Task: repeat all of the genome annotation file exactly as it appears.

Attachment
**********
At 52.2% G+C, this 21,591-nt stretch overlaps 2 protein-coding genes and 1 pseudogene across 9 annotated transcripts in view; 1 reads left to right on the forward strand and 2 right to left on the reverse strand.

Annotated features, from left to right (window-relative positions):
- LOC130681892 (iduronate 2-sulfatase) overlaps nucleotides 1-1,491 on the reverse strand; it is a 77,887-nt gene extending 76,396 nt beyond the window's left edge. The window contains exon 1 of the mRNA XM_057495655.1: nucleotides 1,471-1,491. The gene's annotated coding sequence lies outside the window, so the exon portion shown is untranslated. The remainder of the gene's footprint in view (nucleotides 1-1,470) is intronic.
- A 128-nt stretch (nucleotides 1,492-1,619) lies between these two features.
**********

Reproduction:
At 52.2% G+C, this 21,591-nt stretch overlaps 2 protein-coding genes and 1 pseudogene across 9 annotated transcripts in view; 1 reads left to right on the forward strand and 2 right to left on the reverse strand.

Annotated features, from left to right (window-relative positions):
- LOC130681892 (iduronate 2-sulfatase) overlaps nucleotides 1-1,491 on the reverse strand; it is a 77,887-nt gene extending 76,396 nt beyond the window's left edge. The window contains exon 1 of the mRNA XM_057495655.1: nucleotides 1,471-1,491. The gene's annotated coding sequence lies outside the window, so the exon portion shown is untranslated. The remainder of the gene's footprint in view (nucleotides 1-1,470) is intronic.
- A 128-nt stretch (nucleotides 1,492-1,619) lies between these two features.